Retirement investors, may I introduce you to a new friend? You're surely familiar by now with our old friends, the traditional IRA and the not-so-newfangled-anymore Roth IRA. (If not, get the scoop on them in our IRA Center -- odds are, you need to have a growing IRA under your belt. We can explain why and how to do so.) And you have surely heard of 401(k) accounts -- you very likely contribute to one at work. (Read all about 401(k)s and how to maximize them.) Well, there will soon be a new kid on the block: the Roth 401(k).

If you're a savvy investor, you probably don't need to know much more. You can put two and two together and understand that the Roth 401(k):

  • Will be a plan offered by employers to employees.

  • Will accept post-tax contributions, unlike traditional 401(k) plans that take your pre-tax money, effectively reducing your taxable income by the amount of your contribution.

  • Will therefore not reduce your taxable income by the amount of your contribution.

  • Will offer you the exciting benefit of tax-free withdrawals (after age 59 1/2 and after five years of deposits).

Here are some things you may not know yet:

  • The new plans will be available to many employees beginning Jan. 1, 2006.

  • Employers will still be able to offer traditional 401(k)s, and employees may split contributions between the two types of plans.

  • Employer contributions, though, may go only into traditional 401(k) plans.

  • Whereas there are no minimum withdrawals with Roth IRAs, Roth 401(k)s, like traditional 401(k)s, require you to begin withdrawing from them beginning at age 70 1/2.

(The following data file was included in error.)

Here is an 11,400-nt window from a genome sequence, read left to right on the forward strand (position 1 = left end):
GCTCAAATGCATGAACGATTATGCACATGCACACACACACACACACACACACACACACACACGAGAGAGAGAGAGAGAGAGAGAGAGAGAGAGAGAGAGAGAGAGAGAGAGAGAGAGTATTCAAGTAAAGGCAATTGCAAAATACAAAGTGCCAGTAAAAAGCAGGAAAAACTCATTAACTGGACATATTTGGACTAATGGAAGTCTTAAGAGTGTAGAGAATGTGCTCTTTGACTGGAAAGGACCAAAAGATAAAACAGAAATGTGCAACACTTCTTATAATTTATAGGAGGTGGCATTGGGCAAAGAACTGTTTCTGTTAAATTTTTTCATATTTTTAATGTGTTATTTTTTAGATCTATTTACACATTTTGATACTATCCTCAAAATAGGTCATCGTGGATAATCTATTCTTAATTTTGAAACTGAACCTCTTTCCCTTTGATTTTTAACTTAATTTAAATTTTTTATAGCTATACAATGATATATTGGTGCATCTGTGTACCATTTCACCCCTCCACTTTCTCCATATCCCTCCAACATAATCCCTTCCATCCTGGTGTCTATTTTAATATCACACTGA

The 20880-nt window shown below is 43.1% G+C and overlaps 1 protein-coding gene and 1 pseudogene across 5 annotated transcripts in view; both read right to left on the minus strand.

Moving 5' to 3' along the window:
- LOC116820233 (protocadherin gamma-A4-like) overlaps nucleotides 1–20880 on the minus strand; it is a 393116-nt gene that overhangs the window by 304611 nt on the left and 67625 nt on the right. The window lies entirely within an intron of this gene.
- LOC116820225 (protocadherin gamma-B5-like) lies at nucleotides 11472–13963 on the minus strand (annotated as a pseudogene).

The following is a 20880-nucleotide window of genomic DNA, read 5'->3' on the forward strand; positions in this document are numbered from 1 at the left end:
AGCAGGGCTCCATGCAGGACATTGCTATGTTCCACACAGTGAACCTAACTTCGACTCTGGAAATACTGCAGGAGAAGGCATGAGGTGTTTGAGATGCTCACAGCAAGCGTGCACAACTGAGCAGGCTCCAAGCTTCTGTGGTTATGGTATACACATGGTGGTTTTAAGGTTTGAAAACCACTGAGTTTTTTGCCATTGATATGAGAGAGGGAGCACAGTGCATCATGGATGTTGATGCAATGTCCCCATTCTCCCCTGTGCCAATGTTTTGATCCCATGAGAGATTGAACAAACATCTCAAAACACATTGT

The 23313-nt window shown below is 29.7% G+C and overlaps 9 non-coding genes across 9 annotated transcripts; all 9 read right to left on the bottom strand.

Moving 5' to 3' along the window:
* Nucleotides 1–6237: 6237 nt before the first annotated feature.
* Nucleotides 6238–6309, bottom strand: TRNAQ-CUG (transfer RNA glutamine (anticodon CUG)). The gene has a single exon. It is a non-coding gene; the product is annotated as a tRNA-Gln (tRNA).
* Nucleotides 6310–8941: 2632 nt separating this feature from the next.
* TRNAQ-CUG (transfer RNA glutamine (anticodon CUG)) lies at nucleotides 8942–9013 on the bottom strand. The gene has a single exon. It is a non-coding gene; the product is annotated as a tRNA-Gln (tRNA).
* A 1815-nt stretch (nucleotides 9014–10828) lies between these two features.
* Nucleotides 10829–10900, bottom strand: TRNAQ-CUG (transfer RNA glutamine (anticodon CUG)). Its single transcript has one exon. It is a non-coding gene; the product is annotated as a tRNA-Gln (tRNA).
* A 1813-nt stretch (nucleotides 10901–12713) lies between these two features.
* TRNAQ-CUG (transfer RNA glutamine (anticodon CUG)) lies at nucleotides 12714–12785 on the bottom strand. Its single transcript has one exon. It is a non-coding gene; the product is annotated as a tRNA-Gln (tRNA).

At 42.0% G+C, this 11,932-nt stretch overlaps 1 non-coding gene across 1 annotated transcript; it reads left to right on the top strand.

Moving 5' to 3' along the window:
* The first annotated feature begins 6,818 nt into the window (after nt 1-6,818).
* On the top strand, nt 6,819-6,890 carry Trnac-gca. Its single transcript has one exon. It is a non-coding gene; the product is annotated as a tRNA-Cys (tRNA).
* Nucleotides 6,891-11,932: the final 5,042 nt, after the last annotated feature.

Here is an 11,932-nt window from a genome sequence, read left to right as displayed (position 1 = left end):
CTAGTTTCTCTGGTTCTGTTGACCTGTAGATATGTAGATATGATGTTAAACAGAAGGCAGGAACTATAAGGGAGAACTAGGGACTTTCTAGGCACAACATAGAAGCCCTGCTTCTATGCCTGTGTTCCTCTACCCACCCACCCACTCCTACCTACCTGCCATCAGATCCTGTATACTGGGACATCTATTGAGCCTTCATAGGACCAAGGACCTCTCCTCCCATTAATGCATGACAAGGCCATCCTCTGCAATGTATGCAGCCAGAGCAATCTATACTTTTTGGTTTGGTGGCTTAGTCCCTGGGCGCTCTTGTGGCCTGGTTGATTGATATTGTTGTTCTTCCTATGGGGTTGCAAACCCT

• Not every company will immediately be offering a Roth 401(k). A Hewitt Associates (NYSE:HEW) study found that about a third of employers plan to offer them immediately.

  • When you leave your job, you can roll over your Roth 401(k) into a Roth IRA. (Robert Brokamp recently lamented, in 9 Retirement Killers, how too many people just cash out 401(k)s instead of rolling them over.

In case you still don't get the gist of this new offering, consider this example. Let's say you earn $60,000 per year. If you plunk $6,000 of your salary into a traditional 401(k), that amount is deducted from your taxable income. So instead of being taxed on $60,000, you're taxed on $54,000, and that means a lower tax bill. You get an immediate tax benefit (well, within a year, anyway). If your tax bracket is 25%, you'll avoid paying $1,500 in taxes.

Meanwhile, if you instead park that $6,000 into a Roth 401(k), your taxable income remains $60,000. Your tax break comes later -- possibly much later. Let's say your money grows in that Roth 401(k) for 10 years and is then rolled into a Roth IRA when you change jobs. In an IRA, you can invest in individual stocks as well as a wider variety of funds than your 401(k) probably offered. So if you admire Procter & Gamble's (NYSE:PG) annual stock price growth rate of about 13% over the past decade (not even including dividends) and expect solid growth in the future, you can invest directly in it via your IRA instead of having to settle for some fund which may or may not invest in a little bit of P&G. Imagine now that your $6,000 earns an average of 11% per year for 25 years. If so, it will grow to around $81,500 -- which you can withdraw tax-free! That's the beauty of the Roth 401(k) and Roth IRA.

Learn more about the Roth 401(k) in this TMF Taxes article and about Roth IRAs in this Robert Brokamp article. And be sure to drop by our IRA Center, too, to learn all about IRAs, which are the best bets for many retirement savers.

If you fear you don't have your ducks in a row in preparation for retirement, take a free trial subscription to Motley Fool Rule Your Retirement by clickinghere.

Longtime Fool contributor Selena Maranjian does not own shares of any companies mentioned in this article.